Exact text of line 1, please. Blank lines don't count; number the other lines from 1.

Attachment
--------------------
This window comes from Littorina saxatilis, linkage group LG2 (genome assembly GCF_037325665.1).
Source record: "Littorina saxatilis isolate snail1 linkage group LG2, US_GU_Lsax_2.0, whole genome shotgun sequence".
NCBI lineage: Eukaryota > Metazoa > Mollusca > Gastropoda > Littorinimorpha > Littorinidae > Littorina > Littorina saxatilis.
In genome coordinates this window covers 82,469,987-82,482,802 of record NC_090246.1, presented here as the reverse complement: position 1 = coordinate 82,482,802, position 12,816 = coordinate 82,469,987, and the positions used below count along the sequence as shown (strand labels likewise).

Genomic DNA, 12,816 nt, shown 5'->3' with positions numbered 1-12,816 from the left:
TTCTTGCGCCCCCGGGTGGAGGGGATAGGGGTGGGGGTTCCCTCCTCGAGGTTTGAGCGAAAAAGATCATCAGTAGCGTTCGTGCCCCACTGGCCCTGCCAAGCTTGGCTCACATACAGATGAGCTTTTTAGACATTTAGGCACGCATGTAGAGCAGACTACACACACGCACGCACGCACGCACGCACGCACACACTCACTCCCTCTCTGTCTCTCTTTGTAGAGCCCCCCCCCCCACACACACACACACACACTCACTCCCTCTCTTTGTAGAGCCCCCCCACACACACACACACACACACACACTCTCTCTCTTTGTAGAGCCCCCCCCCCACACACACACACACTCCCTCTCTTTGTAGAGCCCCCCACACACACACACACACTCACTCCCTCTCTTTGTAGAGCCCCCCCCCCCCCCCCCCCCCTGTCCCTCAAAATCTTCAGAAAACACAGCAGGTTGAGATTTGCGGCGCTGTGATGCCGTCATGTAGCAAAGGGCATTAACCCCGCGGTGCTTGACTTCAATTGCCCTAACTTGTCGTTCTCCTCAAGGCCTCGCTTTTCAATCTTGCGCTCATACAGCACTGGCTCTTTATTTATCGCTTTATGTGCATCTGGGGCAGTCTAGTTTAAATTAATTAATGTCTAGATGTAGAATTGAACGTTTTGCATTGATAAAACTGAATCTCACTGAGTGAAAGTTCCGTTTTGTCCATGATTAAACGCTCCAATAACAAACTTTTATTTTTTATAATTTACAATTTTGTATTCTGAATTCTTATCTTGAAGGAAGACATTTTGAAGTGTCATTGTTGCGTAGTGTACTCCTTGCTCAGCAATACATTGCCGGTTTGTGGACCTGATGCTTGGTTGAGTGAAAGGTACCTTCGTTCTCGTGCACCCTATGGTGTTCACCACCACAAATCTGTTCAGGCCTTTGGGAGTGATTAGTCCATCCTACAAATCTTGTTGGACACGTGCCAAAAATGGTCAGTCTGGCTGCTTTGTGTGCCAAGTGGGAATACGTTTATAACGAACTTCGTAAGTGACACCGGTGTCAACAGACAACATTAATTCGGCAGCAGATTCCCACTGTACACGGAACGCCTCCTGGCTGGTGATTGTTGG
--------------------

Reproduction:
This window comes from Littorina saxatilis, linkage group LG2 (genome assembly GCF_037325665.1).